TRAVIS COUNTY, Texas (Nexstar) — A Travis County district judge issued a temporary injunction Friday, blocking Texas’ ban on transgender health care for minors from going into effect next week.
A group of Texas families with transgender children and doctors sued the state over Senate Bill 14, a bill passed this legislative session that prohibits transgender minors from getting health care to assist in their gender transition. The bill cites puberty-blocking medication, hormone therapy or surgery — although surgical procedures are rarely performed on minors seeking gender-affirming care. Texas doctors who provide this type of care could also lose their medical licenses.
The judge’s order pauses SB 14 from going into effect on Sept. 1. The state is expected to appeal the case, but the court ordered that the injunction will stand until a judgment in this case is entered or the lawsuit is otherwise dismissed by the court. However, a little over an hour after the judge issued the injunction, the Office of Attorney General filed an appeal with the Texas Supreme Court.
In a seven-page order, Judge Maria Cantú Hexsel found the bill likely violates parents’ and doctors’ rights under the Texas Constitution, writing that it infringes upon “the fundamental right of parents to make decisions concerning the care, custody and control of their children.”
“The evidence before the Court does not support the conclusion the Act protects the health or wellbeing of minors. Instead, the evidence demonstrates that the Act threatens the health and wellbeing of adolescents with gender dysphoria,” Cantú Hexsel wrote.
Attorneys for Texas and authors of the legislation claim the state has the right to regulate parental decisions when it poses a threat to minors — arguing children are too young to make possibly life-altering decisions, and therefore restrictions on gender-transition care were necessary to protect minors.
In a press release, the Office of Attorney General wrote that its appeal will protect children from gender transition interventions.
“These unproven medical interventions are emphatically pushed by some activists in the medical and psychiatric professions despite the lack of evidence demonstrating medical benefit, and even while growing evidence indicates harmful effects on children’s mental and physical welfare.”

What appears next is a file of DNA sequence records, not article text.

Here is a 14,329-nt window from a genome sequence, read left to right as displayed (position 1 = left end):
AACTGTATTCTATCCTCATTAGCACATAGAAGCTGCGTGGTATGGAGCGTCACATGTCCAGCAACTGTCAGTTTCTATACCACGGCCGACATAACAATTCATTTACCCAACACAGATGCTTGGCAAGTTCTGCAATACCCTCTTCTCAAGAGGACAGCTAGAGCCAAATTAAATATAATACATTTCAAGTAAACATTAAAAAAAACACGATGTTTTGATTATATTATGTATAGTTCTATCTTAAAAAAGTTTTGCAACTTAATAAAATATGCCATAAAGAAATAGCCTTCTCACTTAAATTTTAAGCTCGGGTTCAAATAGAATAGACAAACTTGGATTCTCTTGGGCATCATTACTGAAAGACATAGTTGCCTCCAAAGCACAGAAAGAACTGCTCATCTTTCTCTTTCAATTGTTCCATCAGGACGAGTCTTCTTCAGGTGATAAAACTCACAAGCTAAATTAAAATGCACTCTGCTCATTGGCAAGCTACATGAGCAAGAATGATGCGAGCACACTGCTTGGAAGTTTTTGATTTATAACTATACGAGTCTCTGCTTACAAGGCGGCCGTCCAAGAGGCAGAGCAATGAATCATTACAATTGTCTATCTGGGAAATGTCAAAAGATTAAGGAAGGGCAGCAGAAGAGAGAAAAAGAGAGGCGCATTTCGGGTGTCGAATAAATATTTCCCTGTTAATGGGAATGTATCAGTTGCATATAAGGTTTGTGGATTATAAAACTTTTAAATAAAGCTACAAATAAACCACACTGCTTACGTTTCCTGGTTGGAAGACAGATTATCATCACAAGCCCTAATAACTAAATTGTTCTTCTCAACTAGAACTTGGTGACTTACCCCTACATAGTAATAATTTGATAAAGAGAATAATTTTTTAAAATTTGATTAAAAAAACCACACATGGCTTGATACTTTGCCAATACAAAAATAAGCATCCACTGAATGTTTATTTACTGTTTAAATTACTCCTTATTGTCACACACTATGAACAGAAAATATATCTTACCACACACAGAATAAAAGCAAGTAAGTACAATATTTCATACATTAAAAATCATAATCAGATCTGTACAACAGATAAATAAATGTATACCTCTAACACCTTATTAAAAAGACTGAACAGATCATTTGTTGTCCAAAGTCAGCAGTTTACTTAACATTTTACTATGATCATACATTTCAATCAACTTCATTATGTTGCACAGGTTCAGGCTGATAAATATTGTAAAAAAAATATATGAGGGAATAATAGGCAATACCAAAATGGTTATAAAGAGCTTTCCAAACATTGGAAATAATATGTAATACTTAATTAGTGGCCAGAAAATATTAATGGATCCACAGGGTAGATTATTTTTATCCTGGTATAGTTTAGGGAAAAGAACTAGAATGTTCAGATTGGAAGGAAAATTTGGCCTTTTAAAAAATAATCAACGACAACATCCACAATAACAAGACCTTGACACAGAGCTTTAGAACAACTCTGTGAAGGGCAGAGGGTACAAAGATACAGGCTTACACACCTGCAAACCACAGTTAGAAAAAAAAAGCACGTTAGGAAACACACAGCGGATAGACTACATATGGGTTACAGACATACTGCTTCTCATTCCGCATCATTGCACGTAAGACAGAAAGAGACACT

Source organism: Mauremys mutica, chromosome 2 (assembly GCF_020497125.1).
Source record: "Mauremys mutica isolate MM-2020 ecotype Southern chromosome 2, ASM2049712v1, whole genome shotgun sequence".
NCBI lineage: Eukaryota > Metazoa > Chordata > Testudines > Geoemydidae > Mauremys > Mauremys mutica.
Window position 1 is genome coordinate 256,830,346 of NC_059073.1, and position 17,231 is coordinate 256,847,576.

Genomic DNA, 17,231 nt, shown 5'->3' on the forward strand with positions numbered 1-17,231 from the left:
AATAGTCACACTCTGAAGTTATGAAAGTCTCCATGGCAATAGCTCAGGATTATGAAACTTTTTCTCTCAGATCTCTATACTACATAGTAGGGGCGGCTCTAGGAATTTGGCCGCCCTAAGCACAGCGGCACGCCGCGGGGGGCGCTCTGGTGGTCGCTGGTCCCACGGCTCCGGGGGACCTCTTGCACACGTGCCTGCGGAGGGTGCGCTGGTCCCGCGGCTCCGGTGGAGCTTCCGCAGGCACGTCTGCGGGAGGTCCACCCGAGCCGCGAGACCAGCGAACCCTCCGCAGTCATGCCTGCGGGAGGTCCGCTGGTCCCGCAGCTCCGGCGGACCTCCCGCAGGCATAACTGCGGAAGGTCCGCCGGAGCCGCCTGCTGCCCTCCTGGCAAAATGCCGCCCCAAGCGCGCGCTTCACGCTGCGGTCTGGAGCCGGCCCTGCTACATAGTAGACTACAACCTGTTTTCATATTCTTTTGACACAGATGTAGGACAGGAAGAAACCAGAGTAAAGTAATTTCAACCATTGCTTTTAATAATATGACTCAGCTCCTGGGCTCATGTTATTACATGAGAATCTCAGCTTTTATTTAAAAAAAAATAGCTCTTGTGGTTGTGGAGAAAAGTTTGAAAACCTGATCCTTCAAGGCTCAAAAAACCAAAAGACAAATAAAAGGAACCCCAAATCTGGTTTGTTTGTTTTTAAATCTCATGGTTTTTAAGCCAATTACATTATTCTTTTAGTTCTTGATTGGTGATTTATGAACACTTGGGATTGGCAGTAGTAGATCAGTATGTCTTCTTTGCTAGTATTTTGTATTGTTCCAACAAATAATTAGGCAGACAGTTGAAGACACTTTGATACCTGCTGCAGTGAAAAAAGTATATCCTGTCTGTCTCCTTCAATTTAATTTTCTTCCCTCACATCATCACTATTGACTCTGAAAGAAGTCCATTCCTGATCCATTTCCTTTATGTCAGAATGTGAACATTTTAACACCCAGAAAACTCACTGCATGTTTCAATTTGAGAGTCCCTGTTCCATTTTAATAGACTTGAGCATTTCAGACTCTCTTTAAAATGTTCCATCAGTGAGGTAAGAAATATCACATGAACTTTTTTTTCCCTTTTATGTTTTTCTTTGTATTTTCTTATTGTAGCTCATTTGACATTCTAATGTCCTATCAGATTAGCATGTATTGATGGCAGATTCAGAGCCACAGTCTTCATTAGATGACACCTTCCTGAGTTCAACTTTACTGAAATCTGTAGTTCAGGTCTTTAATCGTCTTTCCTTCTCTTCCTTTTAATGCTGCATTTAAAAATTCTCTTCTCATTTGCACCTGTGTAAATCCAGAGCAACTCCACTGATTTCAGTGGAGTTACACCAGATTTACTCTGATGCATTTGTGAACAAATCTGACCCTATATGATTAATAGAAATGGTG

OAG also claims that its appeal nullifies the judge’s injunction because it was filed with the Texas Supreme Court. It’s not immediately clear what that means for the status of SB 14.
Cantú Hexsel offered sharp criticism of the state’s assertions that SB 14 was designed to protect minors when discussing how the law only blocks this type of treatment for transgender children, but does not ban puberty blockers and hormone therapy for other minors with other medical conditions.
“It prohibits the treatments only when used to treat an adolescent for gender dysphoria, even though the risks of the treatment are similar, if not the same, regardless of the condition for which they are prescribed,” she wrote. “The Act was passed because of, and not in spite of, its impact on transgender adolescents, depriving them of necessary, safe and effective medical treatment.”
Reactions to the judge’s decision
One of the legislation’s co-authors, Rep. Tom Oliverson, R-Cypress, told Nexstar in an interview last week that he believes this type of health care to treat gender dysphoria is “experimental.”
“These are permanent decisions. They’re not decisions that are appropriate for children to be making, or for parents or their doctors to be making on their behalf,” he said. “I don’t think this is about good parents or bad parents. I think that, unfortunately, we have a medical community that has followed very, very poor science.”
These treatment practices for children and adolescents have been supported by major medical associations in the U.S. — including the American Academy of Pediatrics (AAP), the American Medical Association (AMA), the American Psychological Association (APA), the Pediatric Endocrine Society (PES), the Texas Pediatric Society (TPS), and the American Board of Pediatrics (ABP) as best practices for care.
LGBTQ rights advocates and plaintiffs are calling the ruling a “critical victory” for transgender youth, their families and physicians who provide that care.
“As Texans, we believe that each one of us should have the freedom to be ourselves and have access to best-practice medical care that we need for ourselves and our children without facing cruel discrimination or bullying designed as policy,” said Brian Klosterboer, an attorney with the ACLU of Texas. “Trans Texans shouldn’t have to go to court to defend their basic rights, and we will keep advocating for our clients every step of the way.”